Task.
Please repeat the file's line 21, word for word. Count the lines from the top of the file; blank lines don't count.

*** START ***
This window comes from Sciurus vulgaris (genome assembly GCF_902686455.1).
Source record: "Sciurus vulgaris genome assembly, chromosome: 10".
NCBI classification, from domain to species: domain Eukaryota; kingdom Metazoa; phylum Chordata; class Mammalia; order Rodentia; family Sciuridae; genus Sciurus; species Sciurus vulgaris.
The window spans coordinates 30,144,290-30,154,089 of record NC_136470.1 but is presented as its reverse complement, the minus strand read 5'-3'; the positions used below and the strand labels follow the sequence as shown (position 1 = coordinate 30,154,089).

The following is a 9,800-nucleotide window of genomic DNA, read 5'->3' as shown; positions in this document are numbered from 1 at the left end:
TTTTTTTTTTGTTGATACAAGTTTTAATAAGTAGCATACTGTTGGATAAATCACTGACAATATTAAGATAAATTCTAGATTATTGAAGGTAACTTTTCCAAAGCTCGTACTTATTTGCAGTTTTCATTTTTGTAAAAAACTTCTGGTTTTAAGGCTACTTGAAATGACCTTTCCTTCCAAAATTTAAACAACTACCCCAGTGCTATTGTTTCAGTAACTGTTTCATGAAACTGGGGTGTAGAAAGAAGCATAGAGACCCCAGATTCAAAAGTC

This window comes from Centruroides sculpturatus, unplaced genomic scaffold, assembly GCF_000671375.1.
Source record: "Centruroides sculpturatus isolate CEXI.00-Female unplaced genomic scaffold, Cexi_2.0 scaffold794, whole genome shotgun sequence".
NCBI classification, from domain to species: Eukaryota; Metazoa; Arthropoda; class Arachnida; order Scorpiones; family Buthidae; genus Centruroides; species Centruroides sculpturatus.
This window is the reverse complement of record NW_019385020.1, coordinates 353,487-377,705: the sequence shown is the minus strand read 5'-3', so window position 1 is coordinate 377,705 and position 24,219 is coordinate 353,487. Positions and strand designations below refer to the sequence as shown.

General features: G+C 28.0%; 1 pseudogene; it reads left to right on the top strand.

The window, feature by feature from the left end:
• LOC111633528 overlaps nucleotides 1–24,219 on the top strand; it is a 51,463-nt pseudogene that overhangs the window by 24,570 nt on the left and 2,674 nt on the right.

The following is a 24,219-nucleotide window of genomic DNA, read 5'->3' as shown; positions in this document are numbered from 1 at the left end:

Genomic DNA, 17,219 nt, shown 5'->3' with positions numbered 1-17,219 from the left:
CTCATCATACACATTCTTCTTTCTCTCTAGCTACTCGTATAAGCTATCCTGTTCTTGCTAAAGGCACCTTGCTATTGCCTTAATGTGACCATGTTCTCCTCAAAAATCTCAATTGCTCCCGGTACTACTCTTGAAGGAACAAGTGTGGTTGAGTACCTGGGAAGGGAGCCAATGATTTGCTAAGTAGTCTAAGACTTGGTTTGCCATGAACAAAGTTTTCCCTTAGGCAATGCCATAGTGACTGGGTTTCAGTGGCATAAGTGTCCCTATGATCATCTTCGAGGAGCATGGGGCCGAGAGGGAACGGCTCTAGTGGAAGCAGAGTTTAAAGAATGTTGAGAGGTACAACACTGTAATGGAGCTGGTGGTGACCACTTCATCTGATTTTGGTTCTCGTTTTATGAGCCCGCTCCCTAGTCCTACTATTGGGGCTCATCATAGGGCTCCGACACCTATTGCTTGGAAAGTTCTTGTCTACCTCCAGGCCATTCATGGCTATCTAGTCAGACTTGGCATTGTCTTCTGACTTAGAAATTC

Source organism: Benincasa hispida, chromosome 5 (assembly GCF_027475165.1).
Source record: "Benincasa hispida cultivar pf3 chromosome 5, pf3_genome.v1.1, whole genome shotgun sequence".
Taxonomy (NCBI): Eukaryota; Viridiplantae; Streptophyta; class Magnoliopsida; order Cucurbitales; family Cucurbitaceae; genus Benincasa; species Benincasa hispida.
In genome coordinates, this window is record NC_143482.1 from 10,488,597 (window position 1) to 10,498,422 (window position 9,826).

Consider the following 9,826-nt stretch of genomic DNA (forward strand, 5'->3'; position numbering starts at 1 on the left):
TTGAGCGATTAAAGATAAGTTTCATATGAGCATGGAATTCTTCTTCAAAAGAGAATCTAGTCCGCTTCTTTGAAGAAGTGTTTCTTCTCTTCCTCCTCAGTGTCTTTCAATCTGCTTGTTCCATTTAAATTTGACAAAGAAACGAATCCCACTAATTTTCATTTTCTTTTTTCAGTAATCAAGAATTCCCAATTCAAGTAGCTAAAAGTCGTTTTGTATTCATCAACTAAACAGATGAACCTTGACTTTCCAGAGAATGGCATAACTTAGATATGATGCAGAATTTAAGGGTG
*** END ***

Consider the following 9,826-nt stretch of genomic DNA (forward strand, 5'->3'; position numbering starts at 1 on the left):